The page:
Virtual Clinical Trials: A Medical Industry Breakthrough
Clinical trials are hardly a new idea; they’ve been around in some form or other since the very first days of medicine. A clinical trial is a study designed to test the effectiveness of a particular drug or treatment on several groups of patients.
They can be biomedical, surgical, or behavioral in nature, but they all have the same aim; to figure out what works and what doesn’t. Historically, these trials have been carried out in locations such as hospitals, clinics, or labs, depending on the trial and its needs.
Patients would often have to travel great distances, leaving their comfortable homes and even jobs behind for the trial duration. These days, however, there’s a new kid on the block; the virtual clinical trial.
Many things about the clinical trial will stay the same; doctors or scientists will still need a clinical trial management system, and the point of the trial will remain the same. The significant difference is the fact that the trial will take place in the patient’s home environment.
The virtual part of a virtual clinical trial means that the patients and doctors will connect via messaging platforms rather than constantly be in personal contact.
Virtual clinical trials are a modern medical triumph for a number of reasons.
Better Patient Recruitment and Diversity
The discomfort of traveling long distances many times over the duration of the trial is one of the most significant factors in patients either dropping out before the trial has reached its conclusion or not signing up at all.
The current numbers for patient dropout by stage 3 of a trial sit at around 30% due to several patient difficulties. Taking the study away from an uncomfortable, foreign environment and into the patient’s home means that the patient isn’t inconvenienced at all, and pharmaceutical companies save vast amounts of money by not losing patients.
In typical clinical trials, patients are only recruited through their doctors, by seeing information at a hospital or clinic, or via advertisements placed in magazines and newspapers.
Virtual clinical trials take a slightly more high-tech route and do most of their recruitment online or using a hybrid model. Unlimited by location, virtual clinical trials are far, far better at recruiting patients.
Minority patients are radically underrepresented in clinical trials, often because of the financial constraints that come along with missing work or leaving home every day for a clinical trial, among other reasons.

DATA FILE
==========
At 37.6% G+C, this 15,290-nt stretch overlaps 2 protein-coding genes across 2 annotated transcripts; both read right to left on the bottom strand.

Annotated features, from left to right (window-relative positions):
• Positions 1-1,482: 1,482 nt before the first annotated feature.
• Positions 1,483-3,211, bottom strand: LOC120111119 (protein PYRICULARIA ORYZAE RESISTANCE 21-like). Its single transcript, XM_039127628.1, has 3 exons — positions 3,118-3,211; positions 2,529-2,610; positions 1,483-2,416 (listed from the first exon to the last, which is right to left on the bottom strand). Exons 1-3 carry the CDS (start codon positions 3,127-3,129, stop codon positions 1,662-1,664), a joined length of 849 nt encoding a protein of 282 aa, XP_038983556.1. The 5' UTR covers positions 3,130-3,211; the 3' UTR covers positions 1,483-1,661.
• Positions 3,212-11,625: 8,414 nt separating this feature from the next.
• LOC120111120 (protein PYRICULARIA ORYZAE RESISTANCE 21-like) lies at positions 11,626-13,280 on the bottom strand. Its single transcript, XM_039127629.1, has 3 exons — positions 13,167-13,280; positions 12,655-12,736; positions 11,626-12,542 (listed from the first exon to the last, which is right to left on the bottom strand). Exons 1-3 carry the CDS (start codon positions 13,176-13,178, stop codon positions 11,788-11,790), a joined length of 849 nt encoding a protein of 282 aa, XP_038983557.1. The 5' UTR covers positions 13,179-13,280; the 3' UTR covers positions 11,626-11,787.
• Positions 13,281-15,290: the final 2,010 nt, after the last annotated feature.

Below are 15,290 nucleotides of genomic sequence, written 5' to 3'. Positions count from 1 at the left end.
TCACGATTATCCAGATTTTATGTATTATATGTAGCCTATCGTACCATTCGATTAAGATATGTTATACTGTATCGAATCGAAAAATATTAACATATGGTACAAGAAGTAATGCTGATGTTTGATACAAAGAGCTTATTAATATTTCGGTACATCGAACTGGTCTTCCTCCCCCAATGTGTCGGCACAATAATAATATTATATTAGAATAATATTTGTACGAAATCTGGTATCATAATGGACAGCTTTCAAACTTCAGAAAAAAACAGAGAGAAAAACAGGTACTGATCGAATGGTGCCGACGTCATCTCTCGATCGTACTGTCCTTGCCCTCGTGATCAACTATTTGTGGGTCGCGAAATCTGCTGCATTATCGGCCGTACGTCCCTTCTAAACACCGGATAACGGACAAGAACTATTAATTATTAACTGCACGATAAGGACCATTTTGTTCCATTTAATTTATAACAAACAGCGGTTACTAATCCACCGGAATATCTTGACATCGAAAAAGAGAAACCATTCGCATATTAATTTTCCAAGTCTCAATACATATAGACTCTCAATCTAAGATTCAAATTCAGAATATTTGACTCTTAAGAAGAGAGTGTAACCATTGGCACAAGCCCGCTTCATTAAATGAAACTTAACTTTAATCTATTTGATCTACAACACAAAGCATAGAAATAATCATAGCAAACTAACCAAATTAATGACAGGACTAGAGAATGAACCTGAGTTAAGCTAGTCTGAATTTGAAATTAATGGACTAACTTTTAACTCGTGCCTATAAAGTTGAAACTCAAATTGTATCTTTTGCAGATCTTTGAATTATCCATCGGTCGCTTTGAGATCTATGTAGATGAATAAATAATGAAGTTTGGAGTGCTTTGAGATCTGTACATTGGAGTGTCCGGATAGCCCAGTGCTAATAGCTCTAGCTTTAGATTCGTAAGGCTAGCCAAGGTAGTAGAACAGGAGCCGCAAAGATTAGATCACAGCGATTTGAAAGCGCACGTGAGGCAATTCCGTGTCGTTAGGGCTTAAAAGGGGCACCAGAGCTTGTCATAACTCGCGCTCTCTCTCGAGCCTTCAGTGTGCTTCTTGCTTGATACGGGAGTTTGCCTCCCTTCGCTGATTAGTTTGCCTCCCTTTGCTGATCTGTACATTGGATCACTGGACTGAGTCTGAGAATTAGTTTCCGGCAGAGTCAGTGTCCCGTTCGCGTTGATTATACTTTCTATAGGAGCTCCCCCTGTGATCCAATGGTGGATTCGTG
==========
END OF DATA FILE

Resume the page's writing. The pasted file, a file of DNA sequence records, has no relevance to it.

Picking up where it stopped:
If all citizens are not represented in a trial, the data cannot possibly be wholly accurate. Home-based virtual trials are far less financially and time inconvenient, meaning that underprivileged communities are more easily able to take part.
For too long, the processes of the medical sector have taken place at the convenience of the physicians calling the shots. Virtual trials are a far more patient-centric approach to clinical trials; after all, these treatments and drugs are being tested out for the good of patients!
Patients are well informed in clinical trials as all they need to know is constantly accessible on the trial website, and physicians are available to them for any questions via chat. As we mentioned in our previous point, patients save both time and money and are inconvenienced far less by virtual trials than they are by traditional ones.
Data collected in a medically sound environment simply isn’t as accurate as data collected in the real world. Without doctors monitoring them 24/7 and being relegated to one room or even to bed, patients can live their everyday lives just like they would be doing if they were taking the new medicine or having the treatment outside of a trial environment.
Data coming to scientists and doctors running these trials will come via patient monitoring devices and the internet instead of daily, invasive tests carried out in a sterile environment. These drugs and treatments need to work in the real world, for real people.
Pharmaceutical companies lose millions when patients miss appointments or drop out of trials altogether, as we mentioned earlier. Virtual meetings are far easier on the patient and thus, encourage them to stay with the process, which gets the trial to its end phase and the drug or treatment hopefully into mass production for commercial use. Hospitalization costs these companies a lot; patients staying home is a far more financially sensible option.
Virtual clinical trials are here to stay, and the medical community is very happy about that. They are a step forward in managing costs, patient-centric care, and streamlining the overall process in the most logical, medically sound way. We know it will be some time yet before traditional trials become entirely obsolete, but there’s a clear difference between the two, and eventually, that fact will win the day for virtual trials.